Should I Become An Apprentice on an Offshore Oil Rig?
Apprentices working on offshore oil rigs perform a variety of entry-level work learned through on-the-job training. These types of positions include general laborers known as roustabouts and rotary-driller helpers known as roughnecks. They require working in remote locations, living in isolated and challenging conditions, putting in long hours and performing physically challenging tasks.
|Degree Level||High school diploma preferred but not required|
|Experience||Basic knowledge of oil rig operations and equipment|
|Key Skills||Excellent physical condition, good eye-hand coordination, strong attention to detail, interpersonal skill, basic mechanical skills, heavy equipment operation|
|Salary||$35,780 per year (Median salary for roustabouts)|
Sources: U.S. Bureau of Labor Statistics (May, 2014); CareerBuilder.com job postings in December 2012
Step 1: Seek Training in Offshore Oil Rig Operations
Individuals interested in becoming apprentices on offshore oil rigs may first want to seek training programs related to oil rig operations.These programs are intended for potential oil rig workers as well as for others who need a basic understanding of the work involved in offshore oil rig operations. They are offered at only a few universities and community colleges and cover subjects such as offshore exploration, drilling, offshore regulations, maritime and state law, and emergency responses. Other programs cover topics such as safety, rig systems and components, CPR, basic electrical skills and more.
Step 2: Pursue Apprenticeship Programs
A handful of community colleges offer apprenticeship programs for jobs related to offshore oil rig operations. Individuals may pursue boilermaker apprenticeships, programs that teach them the metal fabricating skills needed to build and repair offshore drilling platforms. Apprenticeships in pile driving teach an occupation essential to offshore oil rig construction. These apprenticeship programs take three or four years to complete.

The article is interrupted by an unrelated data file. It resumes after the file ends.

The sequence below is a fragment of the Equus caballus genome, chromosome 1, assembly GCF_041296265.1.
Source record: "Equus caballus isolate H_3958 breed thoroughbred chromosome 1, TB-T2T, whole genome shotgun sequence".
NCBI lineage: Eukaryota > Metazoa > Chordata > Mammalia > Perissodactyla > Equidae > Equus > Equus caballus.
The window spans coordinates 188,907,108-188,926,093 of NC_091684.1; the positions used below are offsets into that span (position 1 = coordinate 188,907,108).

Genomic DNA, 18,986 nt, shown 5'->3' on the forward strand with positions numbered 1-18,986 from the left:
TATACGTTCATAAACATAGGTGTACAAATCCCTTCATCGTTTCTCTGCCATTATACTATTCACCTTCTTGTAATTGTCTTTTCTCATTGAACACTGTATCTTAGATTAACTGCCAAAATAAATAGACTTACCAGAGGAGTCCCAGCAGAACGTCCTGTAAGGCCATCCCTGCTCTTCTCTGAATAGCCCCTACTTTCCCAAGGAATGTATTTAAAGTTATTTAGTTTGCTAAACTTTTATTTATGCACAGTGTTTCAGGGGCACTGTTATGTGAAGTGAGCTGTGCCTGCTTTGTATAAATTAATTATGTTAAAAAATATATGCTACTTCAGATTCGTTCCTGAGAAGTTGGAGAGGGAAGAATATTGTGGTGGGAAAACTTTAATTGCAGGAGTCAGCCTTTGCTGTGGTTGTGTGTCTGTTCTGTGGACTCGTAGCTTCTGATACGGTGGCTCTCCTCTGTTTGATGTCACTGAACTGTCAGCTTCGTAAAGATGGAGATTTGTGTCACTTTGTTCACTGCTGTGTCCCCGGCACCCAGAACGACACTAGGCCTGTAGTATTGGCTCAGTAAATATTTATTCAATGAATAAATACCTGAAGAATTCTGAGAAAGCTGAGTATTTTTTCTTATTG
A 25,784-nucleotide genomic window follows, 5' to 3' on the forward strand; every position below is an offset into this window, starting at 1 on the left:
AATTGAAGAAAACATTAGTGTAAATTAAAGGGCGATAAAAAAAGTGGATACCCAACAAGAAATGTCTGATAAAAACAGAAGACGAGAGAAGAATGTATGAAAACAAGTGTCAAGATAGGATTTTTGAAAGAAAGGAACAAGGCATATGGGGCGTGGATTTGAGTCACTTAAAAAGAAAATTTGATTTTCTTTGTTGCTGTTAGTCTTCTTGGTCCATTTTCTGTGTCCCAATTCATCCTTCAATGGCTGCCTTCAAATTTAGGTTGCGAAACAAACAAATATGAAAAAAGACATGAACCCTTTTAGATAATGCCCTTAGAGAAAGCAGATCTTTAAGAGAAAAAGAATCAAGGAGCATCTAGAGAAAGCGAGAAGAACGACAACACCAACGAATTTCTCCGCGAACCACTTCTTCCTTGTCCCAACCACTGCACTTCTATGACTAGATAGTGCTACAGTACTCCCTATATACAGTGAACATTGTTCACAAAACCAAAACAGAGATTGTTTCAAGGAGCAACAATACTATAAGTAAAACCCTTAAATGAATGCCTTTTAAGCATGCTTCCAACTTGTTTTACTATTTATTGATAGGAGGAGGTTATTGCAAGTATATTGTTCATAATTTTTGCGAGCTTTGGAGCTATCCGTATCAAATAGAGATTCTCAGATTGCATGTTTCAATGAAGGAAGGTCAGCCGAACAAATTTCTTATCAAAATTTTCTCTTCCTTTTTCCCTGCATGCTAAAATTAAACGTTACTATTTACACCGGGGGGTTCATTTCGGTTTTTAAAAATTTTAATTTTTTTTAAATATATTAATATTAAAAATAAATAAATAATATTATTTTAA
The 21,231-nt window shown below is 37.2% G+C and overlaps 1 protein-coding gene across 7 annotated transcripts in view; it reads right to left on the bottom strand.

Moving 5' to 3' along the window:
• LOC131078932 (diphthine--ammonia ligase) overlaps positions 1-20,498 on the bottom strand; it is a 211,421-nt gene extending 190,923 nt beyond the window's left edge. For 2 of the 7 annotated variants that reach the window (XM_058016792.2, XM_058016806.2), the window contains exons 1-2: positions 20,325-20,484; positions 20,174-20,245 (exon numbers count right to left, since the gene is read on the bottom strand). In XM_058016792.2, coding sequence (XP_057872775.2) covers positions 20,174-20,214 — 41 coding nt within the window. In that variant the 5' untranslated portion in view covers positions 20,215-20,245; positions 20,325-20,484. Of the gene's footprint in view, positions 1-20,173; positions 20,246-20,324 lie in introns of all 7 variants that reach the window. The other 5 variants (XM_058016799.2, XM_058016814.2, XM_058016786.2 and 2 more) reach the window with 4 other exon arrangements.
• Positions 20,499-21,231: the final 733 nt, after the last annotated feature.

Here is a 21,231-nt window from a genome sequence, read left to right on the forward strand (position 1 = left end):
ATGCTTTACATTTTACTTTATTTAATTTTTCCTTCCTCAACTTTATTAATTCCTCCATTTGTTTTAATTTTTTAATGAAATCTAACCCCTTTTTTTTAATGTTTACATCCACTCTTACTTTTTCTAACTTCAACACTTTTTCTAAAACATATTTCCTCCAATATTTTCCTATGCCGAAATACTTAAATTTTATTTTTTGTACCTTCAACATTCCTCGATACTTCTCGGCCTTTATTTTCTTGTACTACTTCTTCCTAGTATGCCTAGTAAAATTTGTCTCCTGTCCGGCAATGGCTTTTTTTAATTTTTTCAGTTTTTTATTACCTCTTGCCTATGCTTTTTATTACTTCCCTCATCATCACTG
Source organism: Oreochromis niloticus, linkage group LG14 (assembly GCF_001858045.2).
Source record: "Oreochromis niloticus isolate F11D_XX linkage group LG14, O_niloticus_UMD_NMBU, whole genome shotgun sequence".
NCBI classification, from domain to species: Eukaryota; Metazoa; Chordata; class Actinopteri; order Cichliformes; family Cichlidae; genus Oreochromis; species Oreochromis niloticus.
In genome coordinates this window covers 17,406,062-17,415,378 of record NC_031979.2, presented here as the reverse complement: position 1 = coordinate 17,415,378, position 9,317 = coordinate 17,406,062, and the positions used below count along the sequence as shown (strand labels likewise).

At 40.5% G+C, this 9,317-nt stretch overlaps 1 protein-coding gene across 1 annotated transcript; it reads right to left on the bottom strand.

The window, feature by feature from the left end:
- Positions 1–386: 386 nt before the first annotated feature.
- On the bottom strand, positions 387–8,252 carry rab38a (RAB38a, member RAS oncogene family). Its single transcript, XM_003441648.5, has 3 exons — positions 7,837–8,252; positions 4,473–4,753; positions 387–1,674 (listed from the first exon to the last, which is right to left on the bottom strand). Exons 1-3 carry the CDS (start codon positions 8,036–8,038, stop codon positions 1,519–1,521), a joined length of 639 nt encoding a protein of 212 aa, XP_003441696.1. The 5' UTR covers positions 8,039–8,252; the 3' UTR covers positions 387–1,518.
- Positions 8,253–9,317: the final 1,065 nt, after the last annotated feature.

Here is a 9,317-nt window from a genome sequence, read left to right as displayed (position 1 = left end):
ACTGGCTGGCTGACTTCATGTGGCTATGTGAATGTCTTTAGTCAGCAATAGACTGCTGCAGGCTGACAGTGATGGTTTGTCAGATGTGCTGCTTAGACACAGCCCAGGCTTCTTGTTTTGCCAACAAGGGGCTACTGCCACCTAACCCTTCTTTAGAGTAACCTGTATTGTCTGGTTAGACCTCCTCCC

Step 3: Seek Employment On An Offshore Oil Rig
Help wanted ads for offshore oil rigs may be viewed at numerous web sites. If you lack a specific skill such as welding or metal fabricating, starting jobs will be at entry-level. These types of entry-level jobs require physical, mental and manual dexterity, and the ability to work long days. Applicants must pass drug screening and physical assessment tests. Some employers also required that they be able to read, write and speak English to understand verbal and written instructions.
Step 4: Advance Your Career By Becoming Certified For Offshore Oil Rig Work
Another way for individuals to prepare for offshore oil rig jobs is to obtain formal training from a certification program like those accredited by the International Association of Drilling Contractors (IADC). These certification programs prepare individuals for work as floorhands or roughnecks in the oil or gas industry. Students learn about operational requirements at drilling sites and about safe working practices.
Successful completion of an accredited training program earns the worker a certificate of completion. The Association's UBO Rig Pass program, is being discontinued, but will be replaced by the IADC Introductory/Fundamental UBO WellCAP program in the near future.